• Cover yourself when lying down or sitting to avoid bites on your legs, back, and feet.

Have you ever provided a home for a sand flea? Let us know your experiences and how you rid yourself of these bloodsucking parasites.

vine vera banner presents Raw Ingredients to Add to Your Skincare Toolbox

Raw Ingredients to Add to Your Skincare Toolbox

So you’ve decided to go raw. You’re breakfasting on green smoothies, snacking on stone sushi, and dining on a veritable feast of lettuce wraps and tomato cups. You’re getting your kids to develop a taste for green pudding, and even you’ve even got your dog on a raw food diet. But what about your skin? You may have got your food list down to the raw necessities, so why should there be separate standards for your skin and the rest of your body? There are more natural skin care products now than ever, and when you use raw ingredients regularly, you’re not only beautifying your skin, but you’re strengthening its UV resistance, helping it to absorb antioxidants, and even boosting your immune system. Here are some raw skin ingredients you may want to toss in your beauty shopping basket.

Coconut Oil
Coconut oil has a wide range of skin benefits. It strengthens epidermal tissue, removes dead skin, cells, protects against viruses, and helps to prevent sun damage. You can use this tropical oil on both your skin to take off makeup, moisturize, heal wounds quicker, and even prevent razor burn, and you can drink it too. Coconut oil has loads of healthy fat for gut health and increased immune function, and research shows it can even fight chronic skin diseases, including atopic dermatitis.

Tea Tree Oil
Tea tree oil is a great natural alternative to harsh acne treatments. It has been used for many years in Australia to reduce the occurrence of inflammation and redness on the skin. Its phytochemicals make it a powerful antioxidant, and its anti fungal, antibacterial and anti-inflammatory properties make it one of the most valuable essential oils on the earth.

Apple Cider Vinegar
While you’re shopping for your raw ingredients, you might want to pick up some apple cider vinegar. Applied to the skin, this ingredient can help to clear the skin of problems caused by gut issues, help to cleanse the skin, and even kill acne causing bacteria. Even the “father of modern medicine” kept some apple cider vinegar in his homeopathic medicine cabinet. Apparently, Hippocrates used the anti fungal ingredient with raw honey to clean ulcerations and sores.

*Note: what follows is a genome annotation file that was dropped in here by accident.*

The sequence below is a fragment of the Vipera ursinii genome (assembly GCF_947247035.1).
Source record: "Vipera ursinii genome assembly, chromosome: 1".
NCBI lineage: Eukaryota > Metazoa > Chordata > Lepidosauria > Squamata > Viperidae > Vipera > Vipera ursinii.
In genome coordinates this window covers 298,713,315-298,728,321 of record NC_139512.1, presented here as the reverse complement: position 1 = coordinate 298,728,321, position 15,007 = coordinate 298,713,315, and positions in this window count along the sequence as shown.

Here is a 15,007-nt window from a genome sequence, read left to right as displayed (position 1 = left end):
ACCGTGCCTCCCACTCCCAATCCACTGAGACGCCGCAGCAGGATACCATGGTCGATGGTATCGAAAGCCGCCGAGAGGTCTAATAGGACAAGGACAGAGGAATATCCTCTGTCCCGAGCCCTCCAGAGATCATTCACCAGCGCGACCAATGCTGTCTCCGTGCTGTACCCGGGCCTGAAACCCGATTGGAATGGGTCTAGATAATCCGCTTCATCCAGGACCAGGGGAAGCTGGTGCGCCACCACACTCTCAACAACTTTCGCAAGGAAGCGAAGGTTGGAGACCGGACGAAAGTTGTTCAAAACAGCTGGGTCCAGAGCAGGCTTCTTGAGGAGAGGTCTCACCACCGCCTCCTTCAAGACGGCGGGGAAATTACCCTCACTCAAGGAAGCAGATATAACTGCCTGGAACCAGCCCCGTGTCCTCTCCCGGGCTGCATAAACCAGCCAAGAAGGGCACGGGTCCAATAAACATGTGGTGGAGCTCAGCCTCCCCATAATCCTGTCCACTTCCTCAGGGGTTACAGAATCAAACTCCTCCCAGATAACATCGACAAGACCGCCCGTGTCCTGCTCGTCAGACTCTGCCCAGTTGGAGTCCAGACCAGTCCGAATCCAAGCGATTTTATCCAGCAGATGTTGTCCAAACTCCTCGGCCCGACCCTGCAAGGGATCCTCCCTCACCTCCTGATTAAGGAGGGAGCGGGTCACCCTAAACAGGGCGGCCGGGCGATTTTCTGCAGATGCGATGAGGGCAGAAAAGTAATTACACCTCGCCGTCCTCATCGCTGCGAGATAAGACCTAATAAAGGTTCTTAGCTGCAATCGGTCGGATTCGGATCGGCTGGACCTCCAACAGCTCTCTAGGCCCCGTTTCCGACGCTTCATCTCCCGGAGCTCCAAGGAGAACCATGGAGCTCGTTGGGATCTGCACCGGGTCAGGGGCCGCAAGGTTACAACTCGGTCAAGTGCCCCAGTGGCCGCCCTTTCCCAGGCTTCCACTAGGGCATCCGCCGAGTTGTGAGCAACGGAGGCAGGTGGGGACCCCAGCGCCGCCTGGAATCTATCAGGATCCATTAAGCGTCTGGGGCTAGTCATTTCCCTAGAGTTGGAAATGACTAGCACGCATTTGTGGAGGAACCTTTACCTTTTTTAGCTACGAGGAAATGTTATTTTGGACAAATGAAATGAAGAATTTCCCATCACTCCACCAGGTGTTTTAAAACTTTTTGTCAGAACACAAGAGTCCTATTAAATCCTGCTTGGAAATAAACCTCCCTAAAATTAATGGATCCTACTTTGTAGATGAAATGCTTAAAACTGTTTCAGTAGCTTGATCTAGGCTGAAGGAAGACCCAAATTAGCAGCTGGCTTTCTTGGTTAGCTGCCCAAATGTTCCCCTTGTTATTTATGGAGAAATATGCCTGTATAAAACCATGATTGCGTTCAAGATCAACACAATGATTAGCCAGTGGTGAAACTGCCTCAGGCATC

Raw Honey
Raw honey is chock full of enzymes, nutrients, vitamins, and acids all of which provide your skin with a plethora of benefits. Raw honey is credited with reducing breakouts, providing moisturizing benefits, killing germs, and encouraging the healing of wounds. Raw honey is not processed, like most of the honey available at the grocery stores, so all the nutrients remain intact. Antimicrobial honey can be used to dress wounds and burns, and can also be included in dandruff, diaper rash, and psoriasis treatment.

Sea Salt
Sea salt is naturally loaded with minerals like sodium, potassium, magnesium, and calcium that comes from evaporated sea water. Because these are the same minerals already in our skin cells and body, sea salt is ideal for protection, restoration, and balance of the skin. You can use it to make your own home made scrub to prevent clogged pores and promote healthy cell turnover for skin renewal.

Are you going for raw beauty? Let us know which skin care essentials you’re filling your basket with!

vine vera banner presents Your Skin and Thyroid Disorder

Your Skin and Thyroid Disorder

Blood tests aren’t meant to be fun, and no one wants to hear bad news when it comes to his or her health. We prefer to hear that all our organs are functioning properly, none of our minerals are deficient, and we have no diseases, communicable or otherwise, and we certainly don’t want to hear that something is wrong with our thyroids. Thyroids are the master gland of the metabolism, and when the thyroid is not doing its job at its optimal level, that can affect every aspect of your health, from your brain chemistry to your heart health, to your weight, to your energy levels, to your skin. If you’ve been diagnosed with a thyroid condition, the symptoms may seem undesirable, but they are also very often treatable and preventable. Here is one tip for treating and preventing the effects of thyroid issues on your skin.

Hashimoto’s Disease and Your Skin
Hashimoto’s disease is an autoimmune condition which increases a woman’s likelihood to have rashes, hives, dull, dry skin, premenstrual acne, and facial swelling, especially if her thyroid levels are imbalanced and she is not absorbing vitamins correctly. Women with the condition often report feeling like their skin is aging prematurely, a symptom associated with the dryness that results from hyperthyroidism and its related nutrient deficiencies. Other, see breakouts that they haven’t experienced since their adolescence due to hormonal imbalance, toxicity, and increased food sensitivity.